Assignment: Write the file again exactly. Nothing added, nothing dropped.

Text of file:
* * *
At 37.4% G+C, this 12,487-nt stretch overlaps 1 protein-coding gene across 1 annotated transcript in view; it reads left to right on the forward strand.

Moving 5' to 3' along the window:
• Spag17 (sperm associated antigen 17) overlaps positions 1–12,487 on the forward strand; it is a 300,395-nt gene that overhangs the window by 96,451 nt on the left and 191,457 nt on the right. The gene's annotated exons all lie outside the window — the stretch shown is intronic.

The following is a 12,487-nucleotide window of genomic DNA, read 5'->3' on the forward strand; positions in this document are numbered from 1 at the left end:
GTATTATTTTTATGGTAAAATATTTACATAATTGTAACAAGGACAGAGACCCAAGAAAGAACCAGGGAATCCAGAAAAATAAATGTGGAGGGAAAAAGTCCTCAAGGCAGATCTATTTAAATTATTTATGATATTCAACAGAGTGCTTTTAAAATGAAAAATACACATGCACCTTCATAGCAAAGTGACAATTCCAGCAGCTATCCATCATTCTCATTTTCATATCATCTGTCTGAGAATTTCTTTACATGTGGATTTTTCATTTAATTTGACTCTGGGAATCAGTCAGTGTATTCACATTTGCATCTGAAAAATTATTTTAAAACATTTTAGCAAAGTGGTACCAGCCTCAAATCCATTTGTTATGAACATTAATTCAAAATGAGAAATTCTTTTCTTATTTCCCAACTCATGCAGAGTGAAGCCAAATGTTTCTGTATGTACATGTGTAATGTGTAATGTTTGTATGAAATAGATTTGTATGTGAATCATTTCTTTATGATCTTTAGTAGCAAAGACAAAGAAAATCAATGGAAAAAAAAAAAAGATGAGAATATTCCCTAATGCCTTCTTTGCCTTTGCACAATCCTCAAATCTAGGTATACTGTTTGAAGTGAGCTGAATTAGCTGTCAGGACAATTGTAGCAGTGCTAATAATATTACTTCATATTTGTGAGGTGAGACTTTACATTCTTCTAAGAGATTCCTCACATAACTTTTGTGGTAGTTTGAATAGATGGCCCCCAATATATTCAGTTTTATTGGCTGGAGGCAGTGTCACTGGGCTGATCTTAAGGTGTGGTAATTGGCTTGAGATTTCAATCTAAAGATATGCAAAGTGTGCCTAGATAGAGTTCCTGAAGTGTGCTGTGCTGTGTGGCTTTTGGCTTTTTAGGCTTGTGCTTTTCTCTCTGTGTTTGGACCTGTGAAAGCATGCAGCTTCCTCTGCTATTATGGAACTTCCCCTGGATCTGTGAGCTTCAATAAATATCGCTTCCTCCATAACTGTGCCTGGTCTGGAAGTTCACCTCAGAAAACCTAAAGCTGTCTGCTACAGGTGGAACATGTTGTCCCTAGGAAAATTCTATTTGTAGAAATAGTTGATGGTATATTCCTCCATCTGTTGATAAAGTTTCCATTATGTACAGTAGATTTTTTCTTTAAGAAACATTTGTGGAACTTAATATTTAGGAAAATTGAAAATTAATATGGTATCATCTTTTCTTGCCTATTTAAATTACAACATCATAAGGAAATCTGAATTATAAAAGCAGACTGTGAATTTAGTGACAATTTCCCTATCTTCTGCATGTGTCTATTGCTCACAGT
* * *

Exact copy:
At 37.4% G+C, this 12,487-nt stretch overlaps 1 protein-coding gene across 1 annotated transcript in view; it reads left to right on the forward strand.

Moving 5' to 3' along the window:
• Spag17 (sperm associated antigen 17) overlaps positions 1–12,487 on the forward strand; it is a 300,395-nt gene that overhangs the window by 96,451 nt on the left and 191,457 nt on the right. The gene's annotated exons all lie outside the window — the stretch shown is intronic.

The following is a 12,487-nucleotide window of genomic DNA, read 5'->3' on the forward strand; positions in this document are numbered from 1 at the left end:
GTATTATTTTTATGGTAAAATATTTACATAATTGTAACAAGGACAGAGACCCAAGAAAGAACCAGGGAATCCAGAAAAATAAATGTGGAGGGAAAAAGTCCTCAAGGCAGATCTATTTAAATTATTTATGATATTCAACAGAGTGCTTTTAAAATGAAAAATACACATGCACCTTCATAGCAAAGTGACAATTCCAGCAGCTATCCATCATTCTCATTTTCATATCATCTGTCTGAGAATTTCTTTACATGTGGATTTTTCATTTAATTTGACTCTGGGAATCAGTCAGTGTATTCACATTTGCATCTGAAAAATTATTTTAAAACATTTTAGCAAAGTGGTACCAGCCTCAAATCCATTTGTTATGAACATTAATTCAAAATGAGAAATTCTTTTCTTATTTCCCAACTCATGCAGAGTGAAGCCAAATGTTTCTGTATGTACATGTGTAATGTGTAATGTTTGTATGAAATAGATTTGTATGTGAATCATTTCTTTATGATCTTTAGTAGCAAAGACAAAGAAAATCAATGGAAAAAAAAAAAAGATGAGAATATTCCCTAATGCCTTCTTTGCCTTTGCACAATCCTCAAATCTAGGTATACTGTTTGAAGTGAGCTGAATTAGCTGTCAGGACAATTGTAGCAGTGCTAATAATATTACTTCATATTTGTGAGGTGAGACTTTACATTCTTCTAAGAGATTCCTCACATAACTTTTGTGGTAGTTTGAATAGATGGCCCCCAATATATTCAGTTTTATTGGCTGGAGGCAGTGTCACTGGGCTGATCTTAAGGTGTGGTAATTGGCTTGAGATTTCAATCTAAAGATATGCAAAGTGTGCCTAGATAGAGTTCCTGAAGTGTGCTGTGCTGTGTGGCTTTTGGCTTTTTAGGCTTGTGCTTTTCTCTCTGTGTTTGGACCTGTGAAAGCATGCAGCTTCCTCTGCTATTATGGAACTTCCCCTGGATCTGTGAGCTTCAATAAATATCGCTTCCTCCATAACTGTGCCTGGTCTGGAAGTTCACCTCAGAAAACCTAAAGCTGTCTGCTACAGGTGGAACATGTTGTCCCTAGGAAAATTCTATTTGTAGAAATAGTTGATGGTATATTCCTCCATCTGTTGATAAAGTTTCCATTATGTACAGTAGATTTTTTCTTTAAGAAACATTTGTGGAACTTAATATTTAGGAAAATTGAAAATTAATATGGTATCATCTTTTCTTGCCTATTTAAATTACAACATCATAAGGAAATCTGAATTATAAAAGCAGACTGTGAATTTAGTGACAATTTCCCTATCTTCTGCATGTGTCTATTGCTCACAGT